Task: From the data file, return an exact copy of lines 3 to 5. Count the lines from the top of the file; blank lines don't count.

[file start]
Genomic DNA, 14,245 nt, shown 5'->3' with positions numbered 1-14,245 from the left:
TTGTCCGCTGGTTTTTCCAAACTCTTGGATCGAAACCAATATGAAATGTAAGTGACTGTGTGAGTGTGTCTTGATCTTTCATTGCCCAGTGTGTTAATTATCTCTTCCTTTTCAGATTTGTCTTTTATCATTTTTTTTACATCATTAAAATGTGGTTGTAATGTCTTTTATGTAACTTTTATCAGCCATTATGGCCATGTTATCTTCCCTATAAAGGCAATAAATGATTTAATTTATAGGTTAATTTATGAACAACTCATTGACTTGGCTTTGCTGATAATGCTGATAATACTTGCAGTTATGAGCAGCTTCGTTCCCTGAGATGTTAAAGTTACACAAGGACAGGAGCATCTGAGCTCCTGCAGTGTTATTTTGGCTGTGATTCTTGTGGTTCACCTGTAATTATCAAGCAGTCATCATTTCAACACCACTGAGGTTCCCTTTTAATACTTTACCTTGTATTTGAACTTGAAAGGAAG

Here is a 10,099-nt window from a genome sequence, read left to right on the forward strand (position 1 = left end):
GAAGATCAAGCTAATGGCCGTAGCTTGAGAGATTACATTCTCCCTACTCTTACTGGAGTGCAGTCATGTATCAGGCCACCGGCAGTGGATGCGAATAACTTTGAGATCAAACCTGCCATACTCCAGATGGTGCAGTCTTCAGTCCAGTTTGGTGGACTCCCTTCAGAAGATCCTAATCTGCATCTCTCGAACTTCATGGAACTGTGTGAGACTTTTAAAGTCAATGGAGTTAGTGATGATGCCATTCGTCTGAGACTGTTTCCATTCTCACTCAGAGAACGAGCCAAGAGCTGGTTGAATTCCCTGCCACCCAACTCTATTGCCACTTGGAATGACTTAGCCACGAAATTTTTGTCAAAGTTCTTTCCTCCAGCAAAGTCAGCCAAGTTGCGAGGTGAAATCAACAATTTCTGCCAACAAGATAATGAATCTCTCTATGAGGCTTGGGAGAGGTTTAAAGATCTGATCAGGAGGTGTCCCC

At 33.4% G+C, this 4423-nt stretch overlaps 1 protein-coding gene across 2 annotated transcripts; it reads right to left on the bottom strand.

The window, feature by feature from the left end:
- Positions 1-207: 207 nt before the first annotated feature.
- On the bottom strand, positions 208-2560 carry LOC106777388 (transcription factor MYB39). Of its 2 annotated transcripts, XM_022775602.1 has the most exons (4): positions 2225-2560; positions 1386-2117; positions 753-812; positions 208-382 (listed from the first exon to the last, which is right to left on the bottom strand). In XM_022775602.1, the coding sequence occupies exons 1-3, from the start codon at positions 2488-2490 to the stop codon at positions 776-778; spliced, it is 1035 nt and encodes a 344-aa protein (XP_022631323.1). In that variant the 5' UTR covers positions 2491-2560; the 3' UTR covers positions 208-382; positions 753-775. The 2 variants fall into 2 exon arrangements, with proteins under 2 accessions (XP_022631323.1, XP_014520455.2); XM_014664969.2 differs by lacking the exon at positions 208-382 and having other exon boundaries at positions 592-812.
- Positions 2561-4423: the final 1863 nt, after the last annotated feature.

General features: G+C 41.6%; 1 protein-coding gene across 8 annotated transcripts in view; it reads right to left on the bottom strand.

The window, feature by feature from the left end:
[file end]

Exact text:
Here is a 10,099-nt window from a genome sequence, read left to right on the forward strand (position 1 = left end):
GAAGATCAAGCTAATGGCCGTAGCTTGAGAGATTACATTCTCCCTACTCTTACTGGAGTGCAGTCATGTATCAGGCCACCGGCAGTGGATGCGAATAACTTTGAGATCAAACCTGCCATACTCCAGATGGTGCAGTCTTCAGTCCAGTTTGGTGGACTCCCTTCAGAAGATCCTAATCTGCATCTCTCGAACTTCATGGAACTGTGTGAGACTTTTAAAGTCAATGGAGTTAGTGATGATGCCATTCGTCTGAGACTGTTTCCATTCTCACTCAGAGAACGAGCCAAGAGCTGGTTGAATTCCCTGCCACCCAACTCTATTGCCACTTGGAATGACTTAGCCACGAAATTTTTGTCAAAGTTCTTTCCTCCAGCAAAGTCAGCCAAGTTGCGAGGTGAAATCAACAATTTCTGCCAACAAGATAATGAATCTCTCTATGAGGCTTGGGAGAGGTTTAAAGATCTGATCAGGAGGTGTCCCC

At 33.4% G+C, this 4423-nt stretch overlaps 1 protein-coding gene across 2 annotated transcripts; it reads right to left on the bottom strand.